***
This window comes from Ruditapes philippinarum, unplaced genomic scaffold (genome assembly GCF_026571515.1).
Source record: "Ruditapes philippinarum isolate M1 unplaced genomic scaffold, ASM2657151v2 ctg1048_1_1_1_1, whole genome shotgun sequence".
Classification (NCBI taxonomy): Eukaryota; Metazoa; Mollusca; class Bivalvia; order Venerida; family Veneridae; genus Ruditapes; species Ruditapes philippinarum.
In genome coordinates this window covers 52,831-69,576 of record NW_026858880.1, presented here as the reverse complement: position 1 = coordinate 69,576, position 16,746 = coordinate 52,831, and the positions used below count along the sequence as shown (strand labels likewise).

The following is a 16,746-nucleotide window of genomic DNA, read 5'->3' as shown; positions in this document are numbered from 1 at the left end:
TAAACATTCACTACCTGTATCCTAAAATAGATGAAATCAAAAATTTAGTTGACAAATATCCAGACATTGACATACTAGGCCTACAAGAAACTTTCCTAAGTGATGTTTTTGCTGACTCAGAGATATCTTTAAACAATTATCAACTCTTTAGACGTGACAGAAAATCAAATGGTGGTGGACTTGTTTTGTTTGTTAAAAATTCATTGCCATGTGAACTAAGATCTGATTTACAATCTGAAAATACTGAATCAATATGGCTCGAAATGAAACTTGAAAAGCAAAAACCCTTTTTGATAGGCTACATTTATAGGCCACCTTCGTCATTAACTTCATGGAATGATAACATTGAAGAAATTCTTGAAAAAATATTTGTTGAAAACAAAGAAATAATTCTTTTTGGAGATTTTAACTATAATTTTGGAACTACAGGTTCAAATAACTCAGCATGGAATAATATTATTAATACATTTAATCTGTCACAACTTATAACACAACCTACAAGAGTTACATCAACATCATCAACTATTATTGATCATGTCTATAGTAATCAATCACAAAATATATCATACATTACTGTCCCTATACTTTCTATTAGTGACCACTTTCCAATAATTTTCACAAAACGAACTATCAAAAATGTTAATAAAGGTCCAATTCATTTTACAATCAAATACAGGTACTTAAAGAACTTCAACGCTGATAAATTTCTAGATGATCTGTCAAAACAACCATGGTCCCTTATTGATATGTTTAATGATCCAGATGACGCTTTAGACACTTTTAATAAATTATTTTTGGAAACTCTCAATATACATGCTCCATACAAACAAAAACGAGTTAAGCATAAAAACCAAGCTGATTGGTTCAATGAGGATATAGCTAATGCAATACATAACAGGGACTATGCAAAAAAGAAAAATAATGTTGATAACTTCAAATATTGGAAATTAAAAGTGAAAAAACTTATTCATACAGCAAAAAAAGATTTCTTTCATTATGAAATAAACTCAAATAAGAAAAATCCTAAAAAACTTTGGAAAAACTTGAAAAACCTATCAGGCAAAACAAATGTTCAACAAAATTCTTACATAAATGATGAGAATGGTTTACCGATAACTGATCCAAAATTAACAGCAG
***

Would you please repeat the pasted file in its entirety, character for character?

This window comes from Ruditapes philippinarum, unplaced genomic scaffold (genome assembly GCF_026571515.1).
Source record: "Ruditapes philippinarum isolate M1 unplaced genomic scaffold, ASM2657151v2 ctg1048_1_1_1_1, whole genome shotgun sequence".
Classification (NCBI taxonomy): Eukaryota; Metazoa; Mollusca; class Bivalvia; order Venerida; family Veneridae; genus Ruditapes; species Ruditapes philippinarum.
In genome coordinates this window covers 52,831-69,576 of record NW_026858880.1, presented here as the reverse complement: position 1 = coordinate 69,576, position 16,746 = coordinate 52,831, and the positions used below count along the sequence as shown (strand labels likewise).

The following is a 16,746-nucleotide window of genomic DNA, read 5'->3' as shown; positions in this document are numbered from 1 at the left end:
TAAACATTCACTACCTGTATCCTAAAATAGATGAAATCAAAAATTTAGTTGACAAATATCCAGACATTGACATACTAGGCCTACAAGAAACTTTCCTAAGTGATGTTTTTGCTGACTCAGAGATATCTTTAAACAATTATCAACTCTTTAGACGTGACAGAAAATCAAATGGTGGTGGACTTGTTTTGTTTGTTAAAAATTCATTGCCATGTGAACTAAGATCTGATTTACAATCTGAAAATACTGAATCAATATGGCTCGAAATGAAACTTGAAAAGCAAAAACCCTTTTTGATAGGCTACATTTATAGGCCACCTTCGTCATTAACTTCATGGAATGATAACATTGAAGAAATTCTTGAAAAAATATTTGTTGAAAACAAAGAAATAATTCTTTTTGGAGATTTTAACTATAATTTTGGAACTACAGGTTCAAATAACTCAGCATGGAATAATATTATTAATACATTTAATCTGTCACAACTTATAACACAACCTACAAGAGTTACATCAACATCATCAACTATTATTGATCATGTCTATAGTAATCAATCACAAAATATATCATACATTACTGTCCCTATACTTTCTATTAGTGACCACTTTCCAATAATTTTCACAAAACGAACTATCAAAAATGTTAATAAAGGTCCAATTCATTTTACAATCAAATACAGGTACTTAAAGAACTTCAACGCTGATAAATTTCTAGATGATCTGTCAAAACAACCATGGTCCCTTATTGATATGTTTAATGATCCAGATGACGCTTTAGACACTTTTAATAAATTATTTTTGGAAACTCTCAATATACATGCTCCATACAAACAAAAACGAGTTAAGCATAAAAACCAAGCTGATTGGTTCAATGAGGATATAGCTAATGCAATACATAACAGGGACTATGCAAAAAAGAAAAATAATGTTGATAACTTCAAATATTGGAAATTAAAAGTGAAAAAACTTATTCATACAGCAAAAAAAGATTTCTTTCATTATGAAATAAACTCAAATAAGAAAAATCCTAAAAAACTTTGGAAAAACTTGAAAAACCTATCAGGCAAAACAAATGTTCAACAAAATTCTTACATAAATGATGAGAATGGTTTACCGATAACTGATCCAAAATTAACAGCAG